First, the defendant must show that counsel's performance was deficient. This requires showing that counsel made errors so serious that counsel was not functioning as the "counsel" guaranteed the defendant by the Sixth Amendment. Second, the defendant must show that the deficient performance prejudiced the defense. This requires showing that counsel's errors were so serious as to deprive the defendant of a fair trial, a trial whose result is reliable.  Unless a defendant makes both showings, it cannot be said that the conviction or death sentence resulted from a breakdown in the adversary process that renders the result unreliable.


We invoke a strong presumption that counsel rendered adequate and reasonable assistance making all decisions within the bounds of reasonable professional judgment. Jackson v. State, 902 P.2d 1292, 1295 (Wyo. 1995).


[¶13] Finally, the granting of a continuance is within the discretion of the trial court. The decision to grant or deny a continuance will not be reversed absent an abuse of that discretion. In the case of a trial court's refusal to grant a continuance requested on the basis of insufficient time to prepare for trial, an abuse of discretion will not be found unless there is a clear showing of manifest injustice.  Tageant v. State, 683 P.2d 667, 668-69 (Wyo. 1984).


                                          IV. DISCUSSION




[¶14] Mapp initially argues that his waiver of counsel was not valid because the district court did not make a record inquiry into the factors listed in Wyo. Stat. § 7-6-107 (1997), which addresses waiver of representation by the Public Defender:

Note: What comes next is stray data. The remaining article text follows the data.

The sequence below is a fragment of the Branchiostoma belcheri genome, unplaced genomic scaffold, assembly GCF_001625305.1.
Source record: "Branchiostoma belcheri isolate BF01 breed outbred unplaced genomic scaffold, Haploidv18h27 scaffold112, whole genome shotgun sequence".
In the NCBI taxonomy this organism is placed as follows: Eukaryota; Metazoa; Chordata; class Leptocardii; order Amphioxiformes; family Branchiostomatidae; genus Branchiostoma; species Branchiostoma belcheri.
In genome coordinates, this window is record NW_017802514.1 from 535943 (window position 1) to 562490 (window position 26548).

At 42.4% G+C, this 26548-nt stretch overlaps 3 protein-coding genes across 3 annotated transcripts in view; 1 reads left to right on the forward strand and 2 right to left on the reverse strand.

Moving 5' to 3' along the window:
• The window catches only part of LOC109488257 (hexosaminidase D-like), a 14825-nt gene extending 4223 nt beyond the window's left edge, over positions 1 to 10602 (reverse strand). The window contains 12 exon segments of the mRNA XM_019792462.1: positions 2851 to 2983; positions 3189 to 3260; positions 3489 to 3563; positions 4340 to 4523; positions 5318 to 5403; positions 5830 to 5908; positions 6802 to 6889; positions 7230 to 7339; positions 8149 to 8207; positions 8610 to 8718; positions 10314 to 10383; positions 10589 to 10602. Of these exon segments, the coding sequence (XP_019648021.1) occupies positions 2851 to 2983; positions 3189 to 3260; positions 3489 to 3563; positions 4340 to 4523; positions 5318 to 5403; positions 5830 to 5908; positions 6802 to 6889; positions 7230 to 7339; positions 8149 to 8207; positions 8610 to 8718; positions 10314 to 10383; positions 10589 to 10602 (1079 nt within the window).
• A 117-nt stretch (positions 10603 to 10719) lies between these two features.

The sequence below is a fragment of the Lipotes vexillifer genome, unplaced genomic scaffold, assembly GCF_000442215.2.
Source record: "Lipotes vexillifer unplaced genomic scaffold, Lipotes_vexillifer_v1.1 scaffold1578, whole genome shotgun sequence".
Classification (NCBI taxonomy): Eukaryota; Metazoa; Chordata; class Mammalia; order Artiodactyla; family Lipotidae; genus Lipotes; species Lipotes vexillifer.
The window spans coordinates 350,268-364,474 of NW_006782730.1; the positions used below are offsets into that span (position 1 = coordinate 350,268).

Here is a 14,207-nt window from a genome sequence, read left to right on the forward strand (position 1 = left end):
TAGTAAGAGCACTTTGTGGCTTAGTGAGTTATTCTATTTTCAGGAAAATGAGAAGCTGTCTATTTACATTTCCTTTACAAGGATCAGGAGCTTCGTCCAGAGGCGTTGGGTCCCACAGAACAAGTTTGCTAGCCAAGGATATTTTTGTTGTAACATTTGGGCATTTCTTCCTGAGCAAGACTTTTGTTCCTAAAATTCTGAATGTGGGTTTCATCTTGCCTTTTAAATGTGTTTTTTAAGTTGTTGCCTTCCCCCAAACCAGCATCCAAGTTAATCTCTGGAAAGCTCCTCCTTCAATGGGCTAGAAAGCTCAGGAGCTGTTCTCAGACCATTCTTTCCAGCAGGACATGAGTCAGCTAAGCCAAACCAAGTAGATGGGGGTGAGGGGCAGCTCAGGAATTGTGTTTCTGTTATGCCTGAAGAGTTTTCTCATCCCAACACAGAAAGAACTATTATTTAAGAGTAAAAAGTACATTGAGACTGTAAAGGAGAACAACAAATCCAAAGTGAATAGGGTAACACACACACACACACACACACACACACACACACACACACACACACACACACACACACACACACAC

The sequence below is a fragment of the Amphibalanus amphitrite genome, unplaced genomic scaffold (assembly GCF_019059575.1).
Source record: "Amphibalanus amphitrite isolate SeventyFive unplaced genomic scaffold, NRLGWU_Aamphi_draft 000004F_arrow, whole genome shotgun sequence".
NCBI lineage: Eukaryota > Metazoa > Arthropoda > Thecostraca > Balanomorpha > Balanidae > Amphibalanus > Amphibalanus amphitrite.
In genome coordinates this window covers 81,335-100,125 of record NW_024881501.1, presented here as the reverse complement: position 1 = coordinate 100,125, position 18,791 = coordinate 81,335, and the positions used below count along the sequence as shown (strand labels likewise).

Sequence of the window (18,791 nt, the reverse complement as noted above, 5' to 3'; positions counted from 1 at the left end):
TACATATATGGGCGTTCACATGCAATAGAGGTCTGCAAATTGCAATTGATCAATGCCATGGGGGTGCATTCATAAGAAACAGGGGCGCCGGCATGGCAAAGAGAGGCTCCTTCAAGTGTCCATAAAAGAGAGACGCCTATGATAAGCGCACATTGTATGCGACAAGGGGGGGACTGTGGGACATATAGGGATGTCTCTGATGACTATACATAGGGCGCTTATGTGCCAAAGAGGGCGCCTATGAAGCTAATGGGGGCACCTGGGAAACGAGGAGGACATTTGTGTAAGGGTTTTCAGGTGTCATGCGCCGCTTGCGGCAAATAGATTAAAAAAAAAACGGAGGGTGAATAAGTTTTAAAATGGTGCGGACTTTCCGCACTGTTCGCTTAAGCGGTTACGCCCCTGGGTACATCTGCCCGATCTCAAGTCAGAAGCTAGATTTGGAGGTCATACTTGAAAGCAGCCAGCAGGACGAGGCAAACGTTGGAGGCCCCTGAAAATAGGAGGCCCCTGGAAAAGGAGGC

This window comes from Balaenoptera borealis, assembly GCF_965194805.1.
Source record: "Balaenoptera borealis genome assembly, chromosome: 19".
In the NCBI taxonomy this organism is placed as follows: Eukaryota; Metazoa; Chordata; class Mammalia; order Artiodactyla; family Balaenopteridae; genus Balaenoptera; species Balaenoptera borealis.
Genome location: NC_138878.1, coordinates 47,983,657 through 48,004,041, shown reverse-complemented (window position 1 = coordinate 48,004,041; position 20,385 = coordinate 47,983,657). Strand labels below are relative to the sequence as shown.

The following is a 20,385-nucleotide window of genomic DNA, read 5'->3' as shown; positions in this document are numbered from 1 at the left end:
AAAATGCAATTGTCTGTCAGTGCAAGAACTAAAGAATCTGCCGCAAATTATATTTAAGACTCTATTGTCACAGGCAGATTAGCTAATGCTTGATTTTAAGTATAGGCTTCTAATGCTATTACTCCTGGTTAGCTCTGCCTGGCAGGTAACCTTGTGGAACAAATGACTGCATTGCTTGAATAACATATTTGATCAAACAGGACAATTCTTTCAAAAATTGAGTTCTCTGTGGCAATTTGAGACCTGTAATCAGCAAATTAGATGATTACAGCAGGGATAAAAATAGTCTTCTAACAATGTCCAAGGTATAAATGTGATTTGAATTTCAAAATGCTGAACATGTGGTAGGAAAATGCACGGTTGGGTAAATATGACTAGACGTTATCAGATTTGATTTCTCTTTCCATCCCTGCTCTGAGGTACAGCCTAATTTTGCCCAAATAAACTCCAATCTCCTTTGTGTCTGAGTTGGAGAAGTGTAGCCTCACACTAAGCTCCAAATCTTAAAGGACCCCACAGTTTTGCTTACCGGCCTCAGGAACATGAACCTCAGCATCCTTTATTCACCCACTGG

A person who has been advised of his rights under W.S. 7-6-105 may waive any right provided by * * * [the Public Defender Act] if at the time of or after waiver, the court finds that the person has acted with full awareness of his rights and of the consequences of a waiver and if the waiver is otherwise made according to law. Before making its findings, the court shall consider such factors as the person's age, education, familiarity with the English language and the complexity of the crime involved.


[¶15] It is the district court's responsibility to ensure that a defendant's waiver of his right to counsel is "`an intentional relinquishment or abandonment of a known right or privilege.'" Van Riper, 882 P.2d at 234 (quoting United States v. Willie, 941 F.2d 1384, 1388 (10th Cir. 1991), cert. denied, 502 U.S. 1106, 112 S. Ct. 1200, 117 L. Ed. 2d 440 (1992)). Ideally, the trial judge should conduct, on the record, a complete and thorough inquiry into the defendant's understanding of the nature of the charges, the range of allowable punishments, and the possible defenses. The trial judge should inquire into whether the defendant is fully informed of the risks of proceeding pro se. Van Riper, 882 P.2d at 234 (quoting Willie, 941 F.2d at 1388). However, the district court's failure to conduct a complete inquiry on the record does not require reversal when the surrounding facts and circumstances demonstrate a knowing and intelligent waiver of the right to counsel. Van Riper, 882 P.2d at 234 (quoting Willie, 941 F.2d at 1389).


[¶16] As in Van Riper, although the district court did not conduct a complete record inquiry, we find the surrounding facts and circumstances demonstrate that Mapp knowingly waived representation by the Public Defender. Mapp asserted his right to represent himself in a written communication to the district court. At his arraignment, after being advised of the nature of the charges against him and the possible punishment, the district court discussed with Mapp his intention to proceed pro se, clearly warning Mapp that his intended course was very risky: